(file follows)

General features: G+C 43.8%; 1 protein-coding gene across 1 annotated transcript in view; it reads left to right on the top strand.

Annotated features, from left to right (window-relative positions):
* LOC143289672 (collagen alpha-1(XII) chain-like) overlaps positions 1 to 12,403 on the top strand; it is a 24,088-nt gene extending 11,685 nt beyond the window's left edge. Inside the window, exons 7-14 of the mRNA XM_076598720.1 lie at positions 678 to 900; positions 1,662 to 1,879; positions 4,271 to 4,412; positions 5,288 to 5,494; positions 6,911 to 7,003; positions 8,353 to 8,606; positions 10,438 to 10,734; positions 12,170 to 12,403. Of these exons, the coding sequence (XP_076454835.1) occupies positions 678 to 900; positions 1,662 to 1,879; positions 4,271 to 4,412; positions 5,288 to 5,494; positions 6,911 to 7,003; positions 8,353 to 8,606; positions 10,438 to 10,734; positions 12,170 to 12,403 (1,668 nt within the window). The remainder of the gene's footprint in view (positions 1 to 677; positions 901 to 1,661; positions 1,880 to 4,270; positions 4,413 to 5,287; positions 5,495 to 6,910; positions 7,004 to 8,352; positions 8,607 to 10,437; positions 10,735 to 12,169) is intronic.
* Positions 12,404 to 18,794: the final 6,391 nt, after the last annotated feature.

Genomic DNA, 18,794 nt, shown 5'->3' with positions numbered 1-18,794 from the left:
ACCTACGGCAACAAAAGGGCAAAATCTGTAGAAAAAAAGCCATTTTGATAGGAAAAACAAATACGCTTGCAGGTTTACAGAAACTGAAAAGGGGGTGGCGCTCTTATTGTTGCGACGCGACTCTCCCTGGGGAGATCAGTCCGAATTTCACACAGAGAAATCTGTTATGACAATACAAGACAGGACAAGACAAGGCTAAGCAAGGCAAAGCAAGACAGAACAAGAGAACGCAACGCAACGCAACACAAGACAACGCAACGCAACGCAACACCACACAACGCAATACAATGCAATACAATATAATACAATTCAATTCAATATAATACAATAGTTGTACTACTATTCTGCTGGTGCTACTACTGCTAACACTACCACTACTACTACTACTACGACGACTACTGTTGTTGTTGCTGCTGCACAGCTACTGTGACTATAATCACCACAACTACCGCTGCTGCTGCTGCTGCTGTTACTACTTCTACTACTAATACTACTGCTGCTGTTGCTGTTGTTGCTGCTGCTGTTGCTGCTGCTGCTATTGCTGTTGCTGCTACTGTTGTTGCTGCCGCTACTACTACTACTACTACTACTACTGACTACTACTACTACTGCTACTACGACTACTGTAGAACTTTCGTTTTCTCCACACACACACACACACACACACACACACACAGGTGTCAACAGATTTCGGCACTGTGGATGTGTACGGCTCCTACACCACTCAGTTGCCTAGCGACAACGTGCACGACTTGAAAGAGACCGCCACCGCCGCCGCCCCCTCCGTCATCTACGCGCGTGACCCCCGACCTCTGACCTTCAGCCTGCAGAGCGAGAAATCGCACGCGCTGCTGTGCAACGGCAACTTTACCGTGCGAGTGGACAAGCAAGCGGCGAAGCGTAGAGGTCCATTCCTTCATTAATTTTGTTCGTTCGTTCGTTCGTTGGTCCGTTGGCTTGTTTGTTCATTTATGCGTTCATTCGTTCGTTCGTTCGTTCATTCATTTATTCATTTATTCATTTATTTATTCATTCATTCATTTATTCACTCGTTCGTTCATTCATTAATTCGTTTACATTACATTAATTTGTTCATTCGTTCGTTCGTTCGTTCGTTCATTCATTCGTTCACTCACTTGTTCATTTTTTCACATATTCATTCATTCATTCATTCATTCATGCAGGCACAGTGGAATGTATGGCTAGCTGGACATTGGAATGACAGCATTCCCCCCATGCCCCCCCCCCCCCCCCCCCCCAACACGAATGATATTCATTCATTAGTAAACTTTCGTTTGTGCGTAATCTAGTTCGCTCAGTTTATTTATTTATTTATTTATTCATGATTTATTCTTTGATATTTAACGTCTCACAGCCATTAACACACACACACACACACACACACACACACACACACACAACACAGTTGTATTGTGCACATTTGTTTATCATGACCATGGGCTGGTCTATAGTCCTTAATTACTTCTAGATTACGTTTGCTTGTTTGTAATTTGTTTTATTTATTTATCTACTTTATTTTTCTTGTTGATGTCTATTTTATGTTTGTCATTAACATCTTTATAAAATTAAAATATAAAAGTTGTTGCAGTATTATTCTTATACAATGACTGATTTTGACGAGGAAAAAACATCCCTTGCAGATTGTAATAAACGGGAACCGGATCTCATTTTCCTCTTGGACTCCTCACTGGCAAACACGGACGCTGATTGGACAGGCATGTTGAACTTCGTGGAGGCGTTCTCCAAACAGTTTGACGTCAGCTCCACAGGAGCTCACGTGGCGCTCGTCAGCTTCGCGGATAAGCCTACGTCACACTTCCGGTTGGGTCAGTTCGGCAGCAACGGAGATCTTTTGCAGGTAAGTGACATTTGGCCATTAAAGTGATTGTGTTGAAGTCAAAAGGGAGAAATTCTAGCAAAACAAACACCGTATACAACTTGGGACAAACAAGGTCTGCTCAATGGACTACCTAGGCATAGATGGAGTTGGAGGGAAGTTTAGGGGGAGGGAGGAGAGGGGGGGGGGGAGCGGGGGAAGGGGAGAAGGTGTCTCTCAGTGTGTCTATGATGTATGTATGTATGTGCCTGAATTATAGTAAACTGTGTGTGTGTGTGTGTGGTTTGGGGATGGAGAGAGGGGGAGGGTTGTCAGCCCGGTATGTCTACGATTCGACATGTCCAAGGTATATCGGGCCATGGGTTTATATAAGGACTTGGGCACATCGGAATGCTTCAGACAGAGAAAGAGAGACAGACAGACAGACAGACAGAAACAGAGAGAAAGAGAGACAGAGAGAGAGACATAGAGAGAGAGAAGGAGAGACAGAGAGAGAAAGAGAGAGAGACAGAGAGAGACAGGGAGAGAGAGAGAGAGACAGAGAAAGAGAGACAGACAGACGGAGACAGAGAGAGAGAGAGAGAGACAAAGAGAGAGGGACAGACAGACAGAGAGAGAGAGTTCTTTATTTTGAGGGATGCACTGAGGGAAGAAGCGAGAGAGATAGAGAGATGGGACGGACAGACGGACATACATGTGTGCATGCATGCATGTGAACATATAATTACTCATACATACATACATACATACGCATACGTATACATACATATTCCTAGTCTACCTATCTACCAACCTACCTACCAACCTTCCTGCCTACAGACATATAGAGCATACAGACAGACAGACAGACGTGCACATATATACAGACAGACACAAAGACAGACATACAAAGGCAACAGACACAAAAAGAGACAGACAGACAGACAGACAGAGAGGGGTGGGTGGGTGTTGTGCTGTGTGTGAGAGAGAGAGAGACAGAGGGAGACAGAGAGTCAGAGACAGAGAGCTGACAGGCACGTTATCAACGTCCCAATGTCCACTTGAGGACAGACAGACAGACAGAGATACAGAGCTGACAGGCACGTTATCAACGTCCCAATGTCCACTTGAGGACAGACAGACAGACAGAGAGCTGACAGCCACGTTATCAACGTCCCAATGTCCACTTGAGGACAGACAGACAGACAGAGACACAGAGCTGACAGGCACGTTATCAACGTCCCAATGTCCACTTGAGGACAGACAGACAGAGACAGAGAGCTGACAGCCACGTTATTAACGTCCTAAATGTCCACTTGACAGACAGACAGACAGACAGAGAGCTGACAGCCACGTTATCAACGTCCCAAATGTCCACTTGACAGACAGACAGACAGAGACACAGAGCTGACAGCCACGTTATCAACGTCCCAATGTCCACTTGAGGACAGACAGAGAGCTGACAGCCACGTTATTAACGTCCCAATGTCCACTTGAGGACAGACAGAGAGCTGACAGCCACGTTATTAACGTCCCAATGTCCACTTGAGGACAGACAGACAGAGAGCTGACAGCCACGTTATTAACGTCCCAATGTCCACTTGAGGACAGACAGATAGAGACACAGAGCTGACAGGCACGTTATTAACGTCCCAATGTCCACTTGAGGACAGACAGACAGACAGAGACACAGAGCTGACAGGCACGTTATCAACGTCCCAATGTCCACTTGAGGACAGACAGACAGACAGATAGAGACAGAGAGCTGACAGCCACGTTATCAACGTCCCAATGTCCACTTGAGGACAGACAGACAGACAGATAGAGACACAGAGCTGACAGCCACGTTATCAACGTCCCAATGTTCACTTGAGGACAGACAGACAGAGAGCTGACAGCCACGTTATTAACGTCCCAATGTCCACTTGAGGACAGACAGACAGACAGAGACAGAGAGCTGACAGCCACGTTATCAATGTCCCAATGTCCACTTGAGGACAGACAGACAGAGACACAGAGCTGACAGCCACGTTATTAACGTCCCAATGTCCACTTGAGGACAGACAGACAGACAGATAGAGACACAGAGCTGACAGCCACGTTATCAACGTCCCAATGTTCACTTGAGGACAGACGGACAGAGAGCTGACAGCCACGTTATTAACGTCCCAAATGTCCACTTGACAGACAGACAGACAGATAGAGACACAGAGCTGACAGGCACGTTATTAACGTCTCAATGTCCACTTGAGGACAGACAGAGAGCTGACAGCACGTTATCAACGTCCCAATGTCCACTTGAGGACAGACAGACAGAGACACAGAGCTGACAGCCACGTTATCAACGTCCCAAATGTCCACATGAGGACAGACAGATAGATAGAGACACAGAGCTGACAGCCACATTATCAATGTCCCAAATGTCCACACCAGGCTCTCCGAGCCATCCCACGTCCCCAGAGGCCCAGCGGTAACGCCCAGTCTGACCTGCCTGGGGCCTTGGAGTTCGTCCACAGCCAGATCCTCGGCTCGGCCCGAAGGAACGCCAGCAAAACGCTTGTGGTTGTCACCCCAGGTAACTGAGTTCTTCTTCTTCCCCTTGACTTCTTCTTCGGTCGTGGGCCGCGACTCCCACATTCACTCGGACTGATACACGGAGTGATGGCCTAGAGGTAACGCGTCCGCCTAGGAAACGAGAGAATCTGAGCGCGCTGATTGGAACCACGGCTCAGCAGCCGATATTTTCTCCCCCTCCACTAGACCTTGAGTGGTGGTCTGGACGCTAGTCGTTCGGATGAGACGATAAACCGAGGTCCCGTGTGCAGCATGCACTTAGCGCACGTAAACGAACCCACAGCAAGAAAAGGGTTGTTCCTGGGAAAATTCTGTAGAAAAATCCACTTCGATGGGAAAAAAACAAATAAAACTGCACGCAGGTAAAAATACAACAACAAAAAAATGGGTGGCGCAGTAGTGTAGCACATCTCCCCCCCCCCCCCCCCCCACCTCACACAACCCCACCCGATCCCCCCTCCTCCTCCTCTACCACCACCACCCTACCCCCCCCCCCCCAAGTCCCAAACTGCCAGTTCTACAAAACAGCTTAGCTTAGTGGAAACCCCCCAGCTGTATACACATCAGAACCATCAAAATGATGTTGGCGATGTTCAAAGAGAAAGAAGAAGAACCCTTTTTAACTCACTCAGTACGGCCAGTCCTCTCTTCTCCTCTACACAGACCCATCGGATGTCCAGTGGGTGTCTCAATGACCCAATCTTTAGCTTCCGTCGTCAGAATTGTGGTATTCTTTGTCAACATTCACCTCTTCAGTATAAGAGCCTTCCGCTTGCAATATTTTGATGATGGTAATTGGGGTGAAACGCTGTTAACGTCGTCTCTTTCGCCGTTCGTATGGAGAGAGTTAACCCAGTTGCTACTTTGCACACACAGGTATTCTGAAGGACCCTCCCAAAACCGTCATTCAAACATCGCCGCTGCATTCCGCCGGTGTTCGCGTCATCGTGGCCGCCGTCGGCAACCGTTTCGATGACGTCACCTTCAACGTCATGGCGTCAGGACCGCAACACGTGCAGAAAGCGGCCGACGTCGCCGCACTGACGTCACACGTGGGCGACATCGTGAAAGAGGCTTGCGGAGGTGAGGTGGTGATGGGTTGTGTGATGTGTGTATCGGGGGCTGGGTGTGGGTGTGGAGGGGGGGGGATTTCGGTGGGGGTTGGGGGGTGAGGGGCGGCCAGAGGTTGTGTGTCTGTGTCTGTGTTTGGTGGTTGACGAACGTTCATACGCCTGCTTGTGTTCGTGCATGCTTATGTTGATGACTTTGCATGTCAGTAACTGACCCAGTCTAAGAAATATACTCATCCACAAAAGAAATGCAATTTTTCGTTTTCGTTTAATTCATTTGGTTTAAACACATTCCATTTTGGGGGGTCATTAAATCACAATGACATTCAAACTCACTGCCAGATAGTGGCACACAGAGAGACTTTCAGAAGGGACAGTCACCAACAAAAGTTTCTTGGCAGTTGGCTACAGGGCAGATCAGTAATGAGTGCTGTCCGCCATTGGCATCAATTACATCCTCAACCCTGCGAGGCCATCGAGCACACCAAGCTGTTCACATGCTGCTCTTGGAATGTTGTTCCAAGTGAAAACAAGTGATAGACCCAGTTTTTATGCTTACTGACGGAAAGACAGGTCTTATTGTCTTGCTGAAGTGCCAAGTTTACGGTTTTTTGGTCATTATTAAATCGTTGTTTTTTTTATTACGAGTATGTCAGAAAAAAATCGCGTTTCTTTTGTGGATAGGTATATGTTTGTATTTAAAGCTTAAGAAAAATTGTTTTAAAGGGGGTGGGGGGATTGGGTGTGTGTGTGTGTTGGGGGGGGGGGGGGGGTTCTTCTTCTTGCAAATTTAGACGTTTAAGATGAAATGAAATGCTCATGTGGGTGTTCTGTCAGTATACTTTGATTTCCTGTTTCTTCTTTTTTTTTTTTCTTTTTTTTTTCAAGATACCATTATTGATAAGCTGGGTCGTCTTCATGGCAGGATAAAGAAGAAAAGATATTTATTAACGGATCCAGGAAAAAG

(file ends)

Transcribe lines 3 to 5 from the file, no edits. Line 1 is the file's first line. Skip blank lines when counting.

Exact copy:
* LOC143289672 (collagen alpha-1(XII) chain-like) overlaps positions 1 to 12,403 on the top strand; it is a 24,088-nt gene extending 11,685 nt beyond the window's left edge. Inside the window, exons 7-14 of the mRNA XM_076598720.1 lie at positions 678 to 900; positions 1,662 to 1,879; positions 4,271 to 4,412; positions 5,288 to 5,494; positions 6,911 to 7,003; positions 8,353 to 8,606; positions 10,438 to 10,734; positions 12,170 to 12,403. Of these exons, the coding sequence (XP_076454835.1) occupies positions 678 to 900; positions 1,662 to 1,879; positions 4,271 to 4,412; positions 5,288 to 5,494; positions 6,911 to 7,003; positions 8,353 to 8,606; positions 10,438 to 10,734; positions 12,170 to 12,403 (1,668 nt within the window). The remainder of the gene's footprint in view (positions 1 to 677; positions 901 to 1,661; positions 1,880 to 4,270; positions 4,413 to 5,287; positions 5,495 to 6,910; positions 7,004 to 8,352; positions 8,607 to 10,437; positions 10,735 to 12,169) is intronic.
* Positions 12,404 to 18,794: the final 6,391 nt, after the last annotated feature.

Genomic DNA, 18,794 nt, shown 5'->3' with positions numbered 1-18,794 from the left: